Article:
A Burkean Analysis of a Television Promotional Advertisement

Authored by: Joseph C. Harry

Handbook of Visual Communication

Print publication date:  November  2004
Online publication date:  December  2004

Print ISBN: 9780805841787
eBook ISBN: 9781410611581
Adobe ISBN: 9781135636531

10.4324/9781410611581.ch32

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Abstract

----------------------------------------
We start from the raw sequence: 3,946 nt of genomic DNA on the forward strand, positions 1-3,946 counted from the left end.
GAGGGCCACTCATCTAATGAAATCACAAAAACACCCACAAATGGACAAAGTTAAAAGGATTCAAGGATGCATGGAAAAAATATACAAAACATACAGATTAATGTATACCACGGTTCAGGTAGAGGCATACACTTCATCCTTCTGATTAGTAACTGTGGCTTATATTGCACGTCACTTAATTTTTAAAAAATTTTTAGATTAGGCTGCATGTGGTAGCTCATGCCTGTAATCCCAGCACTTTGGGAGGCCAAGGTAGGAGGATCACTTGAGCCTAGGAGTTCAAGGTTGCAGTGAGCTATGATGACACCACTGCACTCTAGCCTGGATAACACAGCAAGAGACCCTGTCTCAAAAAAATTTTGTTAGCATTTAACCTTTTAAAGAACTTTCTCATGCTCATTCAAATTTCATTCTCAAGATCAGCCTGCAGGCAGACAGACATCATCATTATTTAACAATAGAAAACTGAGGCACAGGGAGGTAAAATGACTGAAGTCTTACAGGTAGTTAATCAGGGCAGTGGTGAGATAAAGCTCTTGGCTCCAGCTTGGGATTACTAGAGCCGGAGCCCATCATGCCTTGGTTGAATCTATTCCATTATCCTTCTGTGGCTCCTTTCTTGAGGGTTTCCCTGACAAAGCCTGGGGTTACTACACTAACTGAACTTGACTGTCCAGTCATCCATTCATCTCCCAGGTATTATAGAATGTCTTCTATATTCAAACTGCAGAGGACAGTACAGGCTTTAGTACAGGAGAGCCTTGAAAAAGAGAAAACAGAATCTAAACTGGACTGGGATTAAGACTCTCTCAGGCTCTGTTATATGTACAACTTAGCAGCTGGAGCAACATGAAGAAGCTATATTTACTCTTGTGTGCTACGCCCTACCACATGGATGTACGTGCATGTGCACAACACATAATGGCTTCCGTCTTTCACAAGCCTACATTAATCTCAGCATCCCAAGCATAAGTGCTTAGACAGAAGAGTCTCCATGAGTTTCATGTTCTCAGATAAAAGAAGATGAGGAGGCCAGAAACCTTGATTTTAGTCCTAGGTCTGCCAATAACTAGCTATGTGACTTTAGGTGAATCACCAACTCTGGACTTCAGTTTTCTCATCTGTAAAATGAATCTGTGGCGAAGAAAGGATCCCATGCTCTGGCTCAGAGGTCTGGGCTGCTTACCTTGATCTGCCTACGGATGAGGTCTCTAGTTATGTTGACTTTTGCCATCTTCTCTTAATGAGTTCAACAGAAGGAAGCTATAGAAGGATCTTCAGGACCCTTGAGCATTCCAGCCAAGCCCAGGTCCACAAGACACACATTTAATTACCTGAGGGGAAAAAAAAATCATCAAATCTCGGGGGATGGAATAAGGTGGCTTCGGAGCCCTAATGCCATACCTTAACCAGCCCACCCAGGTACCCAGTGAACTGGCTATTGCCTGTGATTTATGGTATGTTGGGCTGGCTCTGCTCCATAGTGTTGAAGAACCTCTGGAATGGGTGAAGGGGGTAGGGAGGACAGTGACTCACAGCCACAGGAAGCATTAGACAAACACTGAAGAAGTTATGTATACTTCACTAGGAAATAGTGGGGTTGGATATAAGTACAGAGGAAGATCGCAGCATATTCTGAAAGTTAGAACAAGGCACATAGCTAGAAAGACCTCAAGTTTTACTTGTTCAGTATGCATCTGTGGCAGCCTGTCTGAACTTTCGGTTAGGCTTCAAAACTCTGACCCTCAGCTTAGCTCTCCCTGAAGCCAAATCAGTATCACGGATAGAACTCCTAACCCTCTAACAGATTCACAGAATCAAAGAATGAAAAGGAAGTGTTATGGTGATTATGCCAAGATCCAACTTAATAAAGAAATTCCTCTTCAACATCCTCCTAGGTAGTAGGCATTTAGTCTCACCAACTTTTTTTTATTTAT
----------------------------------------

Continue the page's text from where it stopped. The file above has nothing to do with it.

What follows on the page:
In cultural studies research, the goal is to study the meaning of things. The analyst attempts to understand the meaning of one or many cultural texts—books, songs, paintings, cartoons, movies, TV shows, advertisements, films, newspaper articles, fast-food restaurants, museum installations, carnivals, human organizations, or any other part of our social world that can be studied as text—and through various forms of interpretation. The main elements of a cultural studies perspective (Grossberg, 1995, 1993; Grossberg, Nelson, & Treichler, 1992) include a commitment to observing, understanding, and explaining human action through language and imagery; the acceptance of conflict and contradiction as a central condition of human societies; an interpretive focus on popular texts such as music, movies, and television; the notion that textual meaning is in many ways structured (encoded) within the imagery and language of a given text, but that viewers, listeners, or readers are the final arbiters of textual meaning (Hall, 1980); an interdisciplinary interest in interpreting texts by borrowing and combining theories and methods from various academic disciplines such as communication, linguistics, history, philosophy, literary theory, sociology, economics, political science, and anthropology; and a belief that a given popular culture text is typically based on familiar, culture-specific stories, norms, scenarios, themes, myths, or ideals that can be interpreted critically within the political, historical, economic, and social contexts that shape a text’s meaning. Accordingly, meaning is partly in the text, partly in the culture at large, and partly in the viewer, listener, or reader.

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